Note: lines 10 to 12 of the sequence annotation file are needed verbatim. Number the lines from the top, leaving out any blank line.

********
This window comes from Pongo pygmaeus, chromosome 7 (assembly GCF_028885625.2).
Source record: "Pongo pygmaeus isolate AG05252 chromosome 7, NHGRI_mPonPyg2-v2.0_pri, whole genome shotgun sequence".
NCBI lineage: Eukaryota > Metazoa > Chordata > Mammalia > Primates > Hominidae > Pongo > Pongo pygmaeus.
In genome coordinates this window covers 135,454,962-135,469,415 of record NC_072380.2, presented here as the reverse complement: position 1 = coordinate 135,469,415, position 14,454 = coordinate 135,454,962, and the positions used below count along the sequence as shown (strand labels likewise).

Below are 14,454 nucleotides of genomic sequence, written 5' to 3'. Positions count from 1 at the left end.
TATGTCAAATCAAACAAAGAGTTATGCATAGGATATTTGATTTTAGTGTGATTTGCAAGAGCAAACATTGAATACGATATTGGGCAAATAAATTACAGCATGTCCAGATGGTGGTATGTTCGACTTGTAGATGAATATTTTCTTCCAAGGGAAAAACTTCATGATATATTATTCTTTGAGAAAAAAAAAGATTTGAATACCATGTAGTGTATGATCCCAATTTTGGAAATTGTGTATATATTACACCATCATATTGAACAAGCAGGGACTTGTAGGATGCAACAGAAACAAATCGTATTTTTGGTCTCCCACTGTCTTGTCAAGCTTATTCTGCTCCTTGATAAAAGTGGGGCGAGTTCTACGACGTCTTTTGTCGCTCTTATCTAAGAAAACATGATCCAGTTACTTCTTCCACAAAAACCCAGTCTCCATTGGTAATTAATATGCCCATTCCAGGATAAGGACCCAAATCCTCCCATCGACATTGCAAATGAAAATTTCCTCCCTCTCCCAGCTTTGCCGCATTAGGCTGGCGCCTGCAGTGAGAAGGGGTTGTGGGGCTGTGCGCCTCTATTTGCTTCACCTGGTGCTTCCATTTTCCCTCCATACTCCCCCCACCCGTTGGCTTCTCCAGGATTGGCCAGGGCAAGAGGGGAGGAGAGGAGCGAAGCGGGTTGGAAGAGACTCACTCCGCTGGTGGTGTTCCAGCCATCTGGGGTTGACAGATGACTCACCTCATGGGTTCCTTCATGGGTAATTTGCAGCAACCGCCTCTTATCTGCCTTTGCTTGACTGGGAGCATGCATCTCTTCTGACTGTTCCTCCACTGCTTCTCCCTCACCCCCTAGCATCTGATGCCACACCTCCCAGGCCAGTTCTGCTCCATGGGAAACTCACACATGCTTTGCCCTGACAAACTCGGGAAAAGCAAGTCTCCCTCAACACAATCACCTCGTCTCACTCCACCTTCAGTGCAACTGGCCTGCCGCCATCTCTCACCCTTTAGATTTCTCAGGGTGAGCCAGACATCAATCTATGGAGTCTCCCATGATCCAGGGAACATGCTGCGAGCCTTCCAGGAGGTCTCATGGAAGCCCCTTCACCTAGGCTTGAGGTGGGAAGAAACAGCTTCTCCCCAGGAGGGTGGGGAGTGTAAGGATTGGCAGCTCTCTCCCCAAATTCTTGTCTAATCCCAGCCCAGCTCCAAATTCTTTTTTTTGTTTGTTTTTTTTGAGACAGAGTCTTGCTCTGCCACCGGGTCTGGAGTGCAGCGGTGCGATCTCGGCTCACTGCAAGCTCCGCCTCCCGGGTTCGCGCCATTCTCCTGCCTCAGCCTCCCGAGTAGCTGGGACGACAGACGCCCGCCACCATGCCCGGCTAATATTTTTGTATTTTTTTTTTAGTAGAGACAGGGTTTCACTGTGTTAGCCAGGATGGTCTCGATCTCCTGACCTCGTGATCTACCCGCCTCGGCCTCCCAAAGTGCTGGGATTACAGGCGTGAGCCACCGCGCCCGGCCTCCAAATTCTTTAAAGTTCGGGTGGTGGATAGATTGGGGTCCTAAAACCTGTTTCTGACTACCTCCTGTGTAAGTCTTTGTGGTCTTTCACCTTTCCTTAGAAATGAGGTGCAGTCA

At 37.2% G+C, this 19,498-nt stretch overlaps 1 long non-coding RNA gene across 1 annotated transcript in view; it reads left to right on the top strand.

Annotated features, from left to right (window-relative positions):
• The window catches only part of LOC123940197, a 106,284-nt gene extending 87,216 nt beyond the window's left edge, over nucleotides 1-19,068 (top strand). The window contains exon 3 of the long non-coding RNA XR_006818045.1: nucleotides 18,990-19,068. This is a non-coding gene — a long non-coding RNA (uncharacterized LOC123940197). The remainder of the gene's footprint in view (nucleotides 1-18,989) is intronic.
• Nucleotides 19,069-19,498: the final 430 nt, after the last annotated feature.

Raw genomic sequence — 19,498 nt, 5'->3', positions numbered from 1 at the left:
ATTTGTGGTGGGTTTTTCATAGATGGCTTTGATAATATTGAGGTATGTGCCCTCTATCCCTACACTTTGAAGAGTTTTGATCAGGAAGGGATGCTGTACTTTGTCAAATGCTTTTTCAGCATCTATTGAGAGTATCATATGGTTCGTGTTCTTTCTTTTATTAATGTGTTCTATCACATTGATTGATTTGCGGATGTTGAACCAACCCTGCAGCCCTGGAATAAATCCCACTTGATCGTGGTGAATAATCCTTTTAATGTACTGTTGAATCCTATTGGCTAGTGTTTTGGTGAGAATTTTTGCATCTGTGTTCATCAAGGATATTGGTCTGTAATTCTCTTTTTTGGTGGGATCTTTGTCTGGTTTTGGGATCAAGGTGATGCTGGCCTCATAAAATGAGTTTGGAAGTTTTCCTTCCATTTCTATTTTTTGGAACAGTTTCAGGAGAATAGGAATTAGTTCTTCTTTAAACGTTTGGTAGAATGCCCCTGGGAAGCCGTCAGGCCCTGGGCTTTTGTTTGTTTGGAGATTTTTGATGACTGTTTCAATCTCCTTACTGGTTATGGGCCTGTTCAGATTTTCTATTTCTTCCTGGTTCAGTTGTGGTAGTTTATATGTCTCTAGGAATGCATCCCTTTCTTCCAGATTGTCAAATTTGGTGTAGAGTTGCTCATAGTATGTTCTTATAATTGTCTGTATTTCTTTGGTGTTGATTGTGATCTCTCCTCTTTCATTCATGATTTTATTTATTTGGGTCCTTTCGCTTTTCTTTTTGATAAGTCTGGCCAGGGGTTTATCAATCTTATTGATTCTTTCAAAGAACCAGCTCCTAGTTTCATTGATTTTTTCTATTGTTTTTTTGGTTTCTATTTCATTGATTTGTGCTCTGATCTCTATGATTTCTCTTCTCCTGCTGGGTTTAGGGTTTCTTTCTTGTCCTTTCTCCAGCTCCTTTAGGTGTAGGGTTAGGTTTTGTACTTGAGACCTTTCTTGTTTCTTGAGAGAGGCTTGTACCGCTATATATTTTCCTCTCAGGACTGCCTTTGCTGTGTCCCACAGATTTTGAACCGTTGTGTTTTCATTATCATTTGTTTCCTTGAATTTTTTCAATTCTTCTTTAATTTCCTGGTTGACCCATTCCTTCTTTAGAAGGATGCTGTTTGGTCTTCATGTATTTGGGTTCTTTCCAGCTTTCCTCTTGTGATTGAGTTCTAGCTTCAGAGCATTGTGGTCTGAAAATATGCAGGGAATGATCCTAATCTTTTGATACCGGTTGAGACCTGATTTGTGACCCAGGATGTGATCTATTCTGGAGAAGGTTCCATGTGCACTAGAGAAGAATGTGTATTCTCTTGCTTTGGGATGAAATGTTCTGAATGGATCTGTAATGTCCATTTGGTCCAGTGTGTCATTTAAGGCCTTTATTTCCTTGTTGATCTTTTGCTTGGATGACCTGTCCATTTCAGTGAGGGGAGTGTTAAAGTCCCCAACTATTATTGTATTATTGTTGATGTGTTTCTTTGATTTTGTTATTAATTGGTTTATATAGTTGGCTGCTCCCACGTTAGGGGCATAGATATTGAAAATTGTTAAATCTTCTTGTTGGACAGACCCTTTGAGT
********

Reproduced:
• Nucleotides 19,069-19,498: the final 430 nt, after the last annotated feature.

Raw genomic sequence — 19,498 nt, 5'->3', positions numbered from 1 at the left:
ATTTGTGGTGGGTTTTTCATAGATGGCTTTGATAATATTGAGGTATGTGCCCTCTATCCCTACACTTTGAAGAGTTTTGATCAGGAAGGGATGCTGTACTTTGTCAAATGCTTTTTCAGCATCTATTGAGAGTATCATATGGTTCGTGTTCTTTCTTTTATTAATGTGTTCTATCACATTGATTGATTTGCGGATGTTGAACCAACCCTGCAGCCCTGGAATAAATCCCACTTGATCGTGGTGAATAATCCTTTTAATGTACTGTTGAATCCTATTGGCTAGTGTTTTGGTGAGAATTTTTGCATCTGTGTTCATCAAGGATATTGGTCTGTAATTCTCTTTTTTGGTGGGATCTTTGTCTGGTTTTGGGATCAAGGTGATGCTGGCCTCATAAAATGAGTTTGGAAGTTTTCCTTCCATTTCTATTTTTTGGAACAGTTTCAGGAGAATAGGAATTAGTTCTTCTTTAAACGTTTGGTAGAATGCCCCTGGGAAGCCGTCAGGCCCTGGGCTTTTGTTTGTTTGGAGATTTTTGATGACTGTTTCAATCTCCTTACTGGTTATGGGCCTGTTCAGATTTTCTATTTCTTCCTGGTTCAGTTGTGGTAGTTTATATGTCTCTAGGAATGCATCCCTTTCTTCCAGATTGTCAAATTTGGTGTAGAGTTGCTCATAGTATGTTCTTATAATTGTCTGTATTTCTTTGGTGTTGATTGTGATCTCTCCTCTTTCATTCATGATTTTATTTATTTGGGTCCTTTCGCTTTTCTTTTTGATAAGTCTGGCCAGGGGTTTATCAATCTTATTGATTCTTTCAAAGAACCAGCTCCTAGTTTCATTGATTTTTTCTATTGTTTTTTTGGTTTCTATTTCATTGATTTGTGCTCTGATCTCTATGATTTCTCTTCTCCTGCTGGGTTTAGGGTTTCTTTCTTGTCCTTTCTCCAGCTCCTTTAGGTGTAGGGTTAGGTTTTGTACTTGAGACCTTTCTTGTTTCTTGAGAGAGGCTTGTACCGCTATATATTTTCCTCTCAGGACTGCCTTTGCTGTGTCCCACAGATTTTGAACCGTTGTGTTTTCATTATCATTTGTTTCCTTGAATTTTTTCAATTCTTCTTTAATTTCCTGGTTGACCCATTCCTTCTTTAGAAGGATGCTGTTTGGTCTTCATGTATTTGGGTTCTTTCCAGCTTTCCTCTTGTGATTGAGTTCTAGCTTCAGAGCATTGTGGTCTGAAAATATGCAGGGAATGATCCTAATCTTTTGATACCGGTTGAGACCTGATTTGTGACCCAGGATGTGATCTATTCTGGAGAAGGTTCCATGTGCACTAGAGAAGAATGTGTATTCTCTTGCTTTGGGATGAAATGTTCTGAATGGATCTGTAATGTCCATTTGGTCCAGTGTGTCATTTAAGGCCTTTATTTCCTTGTTGATCTTTTGCTTGGATGACCTGTCCATTTCAGTGAGGGGAGTGTTAAAGTCCCCAACTATTATTGTATTATTGTTGATGTGTTTCTTTGATTTTGTTATTAATTGGTTTATATAGTTGGCTGCTCCCACGTTAGGGGCATAGATATTGAAAATTGTTAAATCTTCTTGTTGGACAGACCCTTTGAGT